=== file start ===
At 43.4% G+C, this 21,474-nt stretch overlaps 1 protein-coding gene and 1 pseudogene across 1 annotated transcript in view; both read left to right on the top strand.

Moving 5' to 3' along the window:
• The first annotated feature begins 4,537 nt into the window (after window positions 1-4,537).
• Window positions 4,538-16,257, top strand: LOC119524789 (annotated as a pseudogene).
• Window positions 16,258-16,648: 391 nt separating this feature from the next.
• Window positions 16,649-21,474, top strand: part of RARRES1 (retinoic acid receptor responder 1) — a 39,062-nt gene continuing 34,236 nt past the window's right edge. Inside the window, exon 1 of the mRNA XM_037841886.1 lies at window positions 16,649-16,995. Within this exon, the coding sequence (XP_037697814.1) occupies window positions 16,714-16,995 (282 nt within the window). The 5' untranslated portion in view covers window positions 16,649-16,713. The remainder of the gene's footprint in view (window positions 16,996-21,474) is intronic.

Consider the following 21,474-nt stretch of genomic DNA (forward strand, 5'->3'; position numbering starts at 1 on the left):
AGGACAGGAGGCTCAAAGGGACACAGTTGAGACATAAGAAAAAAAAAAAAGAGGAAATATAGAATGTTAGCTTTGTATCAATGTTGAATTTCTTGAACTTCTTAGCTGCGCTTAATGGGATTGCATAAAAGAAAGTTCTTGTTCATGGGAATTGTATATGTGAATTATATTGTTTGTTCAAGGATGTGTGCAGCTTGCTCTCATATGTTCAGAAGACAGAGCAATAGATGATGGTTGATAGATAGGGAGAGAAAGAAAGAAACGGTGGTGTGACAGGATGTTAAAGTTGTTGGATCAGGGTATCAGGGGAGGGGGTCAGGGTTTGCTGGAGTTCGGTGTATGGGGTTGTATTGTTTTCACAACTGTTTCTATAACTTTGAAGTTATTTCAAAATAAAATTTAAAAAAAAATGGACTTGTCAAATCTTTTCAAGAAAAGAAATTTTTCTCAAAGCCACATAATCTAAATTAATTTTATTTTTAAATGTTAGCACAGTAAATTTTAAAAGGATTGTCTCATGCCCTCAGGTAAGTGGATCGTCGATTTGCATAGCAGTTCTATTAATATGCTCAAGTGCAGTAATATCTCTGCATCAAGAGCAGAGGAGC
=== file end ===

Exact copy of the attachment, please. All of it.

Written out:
At 43.4% G+C, this 21,474-nt stretch overlaps 1 protein-coding gene and 1 pseudogene across 1 annotated transcript in view; both read left to right on the top strand.

Moving 5' to 3' along the window:
• The first annotated feature begins 4,537 nt into the window (after window positions 1-4,537).
• Window positions 4,538-16,257, top strand: LOC119524789 (annotated as a pseudogene).
• Window positions 16,258-16,648: 391 nt separating this feature from the next.
• Window positions 16,649-21,474, top strand: part of RARRES1 (retinoic acid receptor responder 1) — a 39,062-nt gene continuing 34,236 nt past the window's right edge. Inside the window, exon 1 of the mRNA XM_037841886.1 lies at window positions 16,649-16,995. Within this exon, the coding sequence (XP_037697814.1) occupies window positions 16,714-16,995 (282 nt within the window). The 5' untranslated portion in view covers window positions 16,649-16,713. The remainder of the gene's footprint in view (window positions 16,996-21,474) is intronic.

Consider the following 21,474-nt stretch of genomic DNA (forward strand, 5'->3'; position numbering starts at 1 on the left):
AGGACAGGAGGCTCAAAGGGACACAGTTGAGACATAAGAAAAAAAAAAAAGAGGAAATATAGAATGTTAGCTTTGTATCAATGTTGAATTTCTTGAACTTCTTAGCTGCGCTTAATGGGATTGCATAAAAGAAAGTTCTTGTTCATGGGAATTGTATATGTGAATTATATTGTTTGTTCAAGGATGTGTGCAGCTTGCTCTCATATGTTCAGAAGACAGAGCAATAGATGATGGTTGATAGATAGGGAGAGAAAGAAAGAAACGGTGGTGTGACAGGATGTTAAAGTTGTTGGATCAGGGTATCAGGGGAGGGGGTCAGGGTTTGCTGGAGTTCGGTGTATGGGGTTGTATTGTTTTCACAACTGTTTCTATAACTTTGAAGTTATTTCAAAATAAAATTTAAAAAAAAATGGACTTGTCAAATCTTTTCAAGAAAAGAAATTTTTCTCAAAGCCACATAATCTAAATTAATTTTATTTTTAAATGTTAGCACAGTAAATTTTAAAAGGATTGTCTCATGCCCTCAGGTAAGTGGATCGTCGATTTGCATAGCAGTTCTATTAATATGCTCAAGTGCAGTAATATCTCTGCATCAAGAGCAGAGGAGC